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Banks hold the key - a quick spike lower?

Lesley Beath  |  19 Jul 2011Text size  Decrease  Increase  |  

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The views expressed in this report are those of Lesley Beath and may differ from Morningstar's views.


Reviewed this week


Please note: before making an investment decision, Morningstar recommends you read the fundamental research available on these stocks.

Disclaimer: To the extent that any content in this report constitutes advice, it is general advice that has been prepared by Lesley Beath without taking into account the particular investment objectives, financial situation and particular needs of any individual investors. If necessary, you should consult with a licensed investment adviser or dealer in securities such as a stockbroker before making an investment decision. Opinions expressed herein are subject to change without notice and may differ or be contrary to the opinions or recommendations of Morningstar as a result of using different assumptions and criteria.


We entered last week with some encouraging signs on the Australian market. The All Ords had posted a weekly key reversal at the beginning of July and this was followed by a similar pattern in a number of sectors. This was viewed as a positive development, but as noted in the last report, there was doubt as to the short-term direction as action in the US and Europe posed a threat. The US and German markets were testing critical resistance levels and as this was coming from an overbought condition, there was risk of a short-term pause.

That anticipated pause has certainly come to pass, with the S&P 500 declining by 2% last week, and Germany falling by 2.6%. Our market suffered a 3.7% decline, with the Banks falling by a whopping 6%.

And whilst the possibility of a pause was highlighted last week, I had not anticipated such a dramatic reversal; especially in the Retail sector. The latter had been discussed in recent reports and it appeared that the bear market in the sector could be nearing an end. The Retail index had posted a weekly key reversal at the end of the prior week and I noted "it's too early to say that the bear market in this sector is complete and there is hefty resistance at current levels for David Jones (DJS) and JB Hi-Fi (JBH), but key reversals warrant attention and unless last week's lows are violated, risk in the short term has shifted to the upside".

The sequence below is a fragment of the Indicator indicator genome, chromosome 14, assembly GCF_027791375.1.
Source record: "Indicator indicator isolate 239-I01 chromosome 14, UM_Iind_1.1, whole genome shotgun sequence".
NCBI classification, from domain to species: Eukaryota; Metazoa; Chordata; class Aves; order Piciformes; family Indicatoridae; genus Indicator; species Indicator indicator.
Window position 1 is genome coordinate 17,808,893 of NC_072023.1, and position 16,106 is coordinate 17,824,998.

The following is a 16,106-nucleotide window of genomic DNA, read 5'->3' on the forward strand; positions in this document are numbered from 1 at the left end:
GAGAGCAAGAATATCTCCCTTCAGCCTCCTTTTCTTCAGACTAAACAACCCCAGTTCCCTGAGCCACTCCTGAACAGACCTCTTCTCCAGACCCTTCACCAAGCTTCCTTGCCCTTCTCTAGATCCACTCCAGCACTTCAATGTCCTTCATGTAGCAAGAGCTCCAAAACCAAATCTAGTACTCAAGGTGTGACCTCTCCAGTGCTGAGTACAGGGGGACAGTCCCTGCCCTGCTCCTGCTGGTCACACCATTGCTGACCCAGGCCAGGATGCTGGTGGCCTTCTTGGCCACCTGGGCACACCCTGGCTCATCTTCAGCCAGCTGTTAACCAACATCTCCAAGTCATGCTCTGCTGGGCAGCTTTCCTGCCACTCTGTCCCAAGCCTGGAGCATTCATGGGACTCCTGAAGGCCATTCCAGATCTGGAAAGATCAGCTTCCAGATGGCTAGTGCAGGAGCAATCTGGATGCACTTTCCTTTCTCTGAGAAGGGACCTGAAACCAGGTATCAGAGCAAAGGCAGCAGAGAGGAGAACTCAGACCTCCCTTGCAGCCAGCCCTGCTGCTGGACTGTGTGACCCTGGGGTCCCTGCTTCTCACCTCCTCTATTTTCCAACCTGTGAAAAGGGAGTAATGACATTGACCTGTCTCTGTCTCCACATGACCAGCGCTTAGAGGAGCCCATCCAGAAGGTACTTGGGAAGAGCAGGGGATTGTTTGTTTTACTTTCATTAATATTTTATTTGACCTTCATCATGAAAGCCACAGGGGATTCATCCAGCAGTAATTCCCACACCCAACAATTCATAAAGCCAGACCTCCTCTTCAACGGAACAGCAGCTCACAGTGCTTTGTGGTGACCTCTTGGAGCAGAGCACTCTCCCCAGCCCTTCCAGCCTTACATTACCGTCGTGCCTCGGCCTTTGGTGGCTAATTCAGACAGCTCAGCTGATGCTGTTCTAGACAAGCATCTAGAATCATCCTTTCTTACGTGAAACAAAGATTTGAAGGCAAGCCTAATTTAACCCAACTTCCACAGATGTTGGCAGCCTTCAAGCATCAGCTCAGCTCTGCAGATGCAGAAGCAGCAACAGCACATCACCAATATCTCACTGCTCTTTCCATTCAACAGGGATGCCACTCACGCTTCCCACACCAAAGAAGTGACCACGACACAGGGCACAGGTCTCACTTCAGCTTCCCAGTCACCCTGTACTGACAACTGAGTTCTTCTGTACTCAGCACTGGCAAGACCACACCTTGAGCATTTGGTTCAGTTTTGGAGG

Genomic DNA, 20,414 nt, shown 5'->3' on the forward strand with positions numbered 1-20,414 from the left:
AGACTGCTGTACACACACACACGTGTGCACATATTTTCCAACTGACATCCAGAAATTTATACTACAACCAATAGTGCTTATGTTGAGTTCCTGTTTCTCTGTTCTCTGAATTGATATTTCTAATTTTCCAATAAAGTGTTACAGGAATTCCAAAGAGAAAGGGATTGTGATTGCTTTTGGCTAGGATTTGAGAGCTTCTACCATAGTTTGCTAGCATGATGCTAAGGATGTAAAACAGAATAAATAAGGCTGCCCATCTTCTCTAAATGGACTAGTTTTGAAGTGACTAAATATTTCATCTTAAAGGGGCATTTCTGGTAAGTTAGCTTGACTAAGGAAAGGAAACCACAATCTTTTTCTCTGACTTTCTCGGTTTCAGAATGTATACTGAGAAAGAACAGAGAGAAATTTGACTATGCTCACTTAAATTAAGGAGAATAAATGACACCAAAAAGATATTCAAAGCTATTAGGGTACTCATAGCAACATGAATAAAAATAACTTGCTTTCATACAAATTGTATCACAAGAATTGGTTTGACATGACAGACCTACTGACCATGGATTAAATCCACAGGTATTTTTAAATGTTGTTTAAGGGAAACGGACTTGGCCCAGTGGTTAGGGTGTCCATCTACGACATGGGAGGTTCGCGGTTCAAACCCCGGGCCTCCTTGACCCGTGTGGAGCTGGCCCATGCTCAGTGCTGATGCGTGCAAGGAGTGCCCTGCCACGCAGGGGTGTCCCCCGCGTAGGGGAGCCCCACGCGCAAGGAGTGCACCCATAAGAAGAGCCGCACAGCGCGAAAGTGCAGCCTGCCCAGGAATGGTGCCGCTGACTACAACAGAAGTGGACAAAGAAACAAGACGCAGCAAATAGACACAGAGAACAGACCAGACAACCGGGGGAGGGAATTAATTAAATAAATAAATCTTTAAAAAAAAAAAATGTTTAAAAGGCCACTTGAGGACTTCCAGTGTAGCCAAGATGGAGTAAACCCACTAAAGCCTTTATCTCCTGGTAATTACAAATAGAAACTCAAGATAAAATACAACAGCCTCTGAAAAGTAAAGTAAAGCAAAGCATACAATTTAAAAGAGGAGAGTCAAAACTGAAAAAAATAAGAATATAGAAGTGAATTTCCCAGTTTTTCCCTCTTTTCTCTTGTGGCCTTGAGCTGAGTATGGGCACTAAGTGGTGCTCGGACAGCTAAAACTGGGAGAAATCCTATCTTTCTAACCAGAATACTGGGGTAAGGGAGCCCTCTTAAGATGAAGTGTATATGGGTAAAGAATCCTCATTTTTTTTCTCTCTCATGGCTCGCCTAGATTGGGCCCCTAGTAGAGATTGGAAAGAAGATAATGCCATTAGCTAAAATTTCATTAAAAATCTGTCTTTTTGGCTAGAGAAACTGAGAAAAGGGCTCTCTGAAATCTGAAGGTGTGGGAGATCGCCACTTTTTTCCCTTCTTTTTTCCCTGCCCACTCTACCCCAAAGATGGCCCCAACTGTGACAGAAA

Well we all know what happened last week, and I don't think that I was alone in being surprised by events. From a Technical viewpoint there is no evidence to suggest that the worst is over, although panic selling such as this often marks the end of a decline.

Information Technology also aborted its key reversal, with a 9% fall in Computershare (CPU). The stock was reviewed last week, and an Accumulate rating put forward. But the stop-loss has been triggered and at this stage, it is prudent to sit on the sidelines.

Without going into too much detail, it is sufficient to say that last week's action has aborted the improving profile on a number of sectors.

What is important now is whether or not the All Ords will violate critical support in the form of the June lows, and that is likely to be largely dependent on the action in the Banking sector.

The Banking index is now in close proximity to its July 2010 lows - if this support is violated I think we could see a quick spike lower, which could take the index down by another 7% (this would be a 50% retracement of the 2009-2010 rally).